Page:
31 October, 2015. Lately, I’ve been painting en plein air in oils again. I figure I’ve been away from oils for close to a decade, the solvents and toxic heavy metals (like cadmium and cobalt) having weighed heavily on my mind. Not long ago I began to experiment with oils that clean up without solvents and are free of toxins. It’s a lot like rediscovering an old friend, and I’ve been carrying my field kit in the back of the car with me.
Crunchy leaves, cool wind coming off the lake, overcast skies. Perfect Fall weather! My hands are cold. I’m still getting my chops back with oils and bristle brushes. I have to think deliberately about placing colors, cleaning the brush after each stroke, mixing and matching – which is functionally quite a different process than with the watercolor media in which I’ve been immersed over the past decade. At some point it will all come back to me, to be a natural set of motions – you know: just like riding a bike, as the old adage has it.
The wind began to pick up, and I had to chase down a suddenly mobile paint-drenched paper towel. A mist was in the air and tiny water droplets began to appear on top of the oil paint.
Moments later it began to rain, and I felt like all was well in the world. (Watkins Mill State Park, oil on tinted panel, 9 x 12 inches.)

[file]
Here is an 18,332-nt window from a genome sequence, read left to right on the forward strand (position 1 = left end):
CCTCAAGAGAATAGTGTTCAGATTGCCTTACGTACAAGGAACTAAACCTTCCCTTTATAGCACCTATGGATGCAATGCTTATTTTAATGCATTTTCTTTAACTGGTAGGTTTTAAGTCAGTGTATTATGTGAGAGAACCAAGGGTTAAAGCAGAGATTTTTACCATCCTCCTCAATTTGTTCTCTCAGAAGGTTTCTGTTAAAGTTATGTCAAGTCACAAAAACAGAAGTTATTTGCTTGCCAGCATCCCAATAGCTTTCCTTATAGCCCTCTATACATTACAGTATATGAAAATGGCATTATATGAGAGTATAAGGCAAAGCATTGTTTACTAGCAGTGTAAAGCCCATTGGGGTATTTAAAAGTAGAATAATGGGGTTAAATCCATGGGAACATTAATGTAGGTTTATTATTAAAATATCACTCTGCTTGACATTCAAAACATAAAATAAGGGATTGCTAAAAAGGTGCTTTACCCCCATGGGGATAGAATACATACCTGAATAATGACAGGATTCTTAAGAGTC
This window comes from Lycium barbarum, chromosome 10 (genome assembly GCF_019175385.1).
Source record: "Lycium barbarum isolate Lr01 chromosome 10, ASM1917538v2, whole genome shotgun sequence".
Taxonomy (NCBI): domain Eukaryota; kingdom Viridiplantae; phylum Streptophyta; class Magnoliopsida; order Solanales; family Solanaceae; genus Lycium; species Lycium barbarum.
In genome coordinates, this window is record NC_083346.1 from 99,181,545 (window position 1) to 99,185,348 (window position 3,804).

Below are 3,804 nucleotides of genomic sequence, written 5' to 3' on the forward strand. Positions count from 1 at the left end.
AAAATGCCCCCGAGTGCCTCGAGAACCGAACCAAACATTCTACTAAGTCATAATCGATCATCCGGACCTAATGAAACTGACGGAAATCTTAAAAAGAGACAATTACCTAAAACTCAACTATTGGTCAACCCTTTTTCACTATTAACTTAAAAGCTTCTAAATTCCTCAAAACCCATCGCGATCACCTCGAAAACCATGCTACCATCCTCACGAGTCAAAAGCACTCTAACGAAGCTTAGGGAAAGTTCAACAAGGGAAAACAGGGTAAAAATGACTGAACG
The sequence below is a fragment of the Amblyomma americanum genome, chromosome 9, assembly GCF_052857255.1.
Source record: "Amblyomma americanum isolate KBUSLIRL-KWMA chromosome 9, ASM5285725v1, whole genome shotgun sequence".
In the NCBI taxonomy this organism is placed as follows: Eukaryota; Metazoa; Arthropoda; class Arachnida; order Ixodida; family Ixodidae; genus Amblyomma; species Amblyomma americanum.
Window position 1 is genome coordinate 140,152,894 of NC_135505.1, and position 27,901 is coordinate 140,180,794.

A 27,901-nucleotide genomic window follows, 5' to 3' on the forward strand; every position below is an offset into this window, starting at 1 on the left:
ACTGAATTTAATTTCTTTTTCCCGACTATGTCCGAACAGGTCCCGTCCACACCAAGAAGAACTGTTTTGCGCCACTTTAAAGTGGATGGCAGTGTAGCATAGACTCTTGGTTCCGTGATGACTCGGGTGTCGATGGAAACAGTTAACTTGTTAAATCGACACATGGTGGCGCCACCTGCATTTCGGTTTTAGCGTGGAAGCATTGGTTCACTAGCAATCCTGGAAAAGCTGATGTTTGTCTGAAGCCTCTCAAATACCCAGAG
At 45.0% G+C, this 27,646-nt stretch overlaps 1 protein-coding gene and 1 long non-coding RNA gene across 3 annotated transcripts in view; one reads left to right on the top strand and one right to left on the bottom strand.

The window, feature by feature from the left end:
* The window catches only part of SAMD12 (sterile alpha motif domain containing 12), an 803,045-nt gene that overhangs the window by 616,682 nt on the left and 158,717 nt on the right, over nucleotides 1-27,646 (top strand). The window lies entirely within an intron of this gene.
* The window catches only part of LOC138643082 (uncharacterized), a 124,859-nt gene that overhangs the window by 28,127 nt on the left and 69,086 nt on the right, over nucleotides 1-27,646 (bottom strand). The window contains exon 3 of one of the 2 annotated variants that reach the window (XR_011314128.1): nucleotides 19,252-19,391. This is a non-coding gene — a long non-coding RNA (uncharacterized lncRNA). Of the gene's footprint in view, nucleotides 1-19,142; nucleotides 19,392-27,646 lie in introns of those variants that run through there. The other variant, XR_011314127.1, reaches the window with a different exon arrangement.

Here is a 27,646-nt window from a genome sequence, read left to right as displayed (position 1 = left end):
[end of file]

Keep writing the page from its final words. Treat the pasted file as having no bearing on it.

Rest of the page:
18 October, 2015. For the past several years now my oil kit has gathered dust, largely due to a growing apprehension about the toxicity of cadmiums and the use of solvents. Meanwhile, I learned to enjoy the freedom of expressive pen lines, and the splash, sizzle, and dazzle of watercolor. Still, I’ve missed being able to simply push paint around on a gesso board or canvas…it’s almost like a sculptural experience.
A year ago one of my art supply reps told me about how Gamblin paints could be used entirely solvent-free, and that the paint wasn’t toxic. (Don’t take my word for it – you’ll need to do your own due diligence when it comes to stuff that could slowly kill you.) I promptly ignored the basic kit he provided me, reminding myself that I was now a drawing/watercolor artist.
A couple weeks ago I began joining a plein air group on Saturday mornings. I got out the test kit, supplemented it with a couple of additional primaries (the test kit needed to have the contrasting cool or warm primary added to satisfactorily complete the color spectrum) and began to paint in oils again. In some ways it’s a little like riding a bike – I’ve always enjoyed quick oil paintings en plein air. But I need to exercise my chops and bring back the accomplishment I’ve allowed to atrophy over the better part of a decade. (Oil on gesso panel, approximately 10 x 8 inches, about 45 minutes – Watkins Mill State Park, Missouri.)
10 October, 2015. I’ve been gone from these pages for a while now – preparing for a new school year and getting my drawing and design students off to a solid start has left me with precious little time to make any personal artwork myself. This is a quick sketch I made a few nights ago for a postcard I sent to Shawn of Urban Adventure League fame in celebration of “Three Speed October.”
The weather is awfully nice, folks. Get on your bikes and ride…and take a pen and sketchbook along for the ride. (Liberty, Missouri. Lamy medium nib fountain pen on some kind of random scrap of paper in my bike bag.)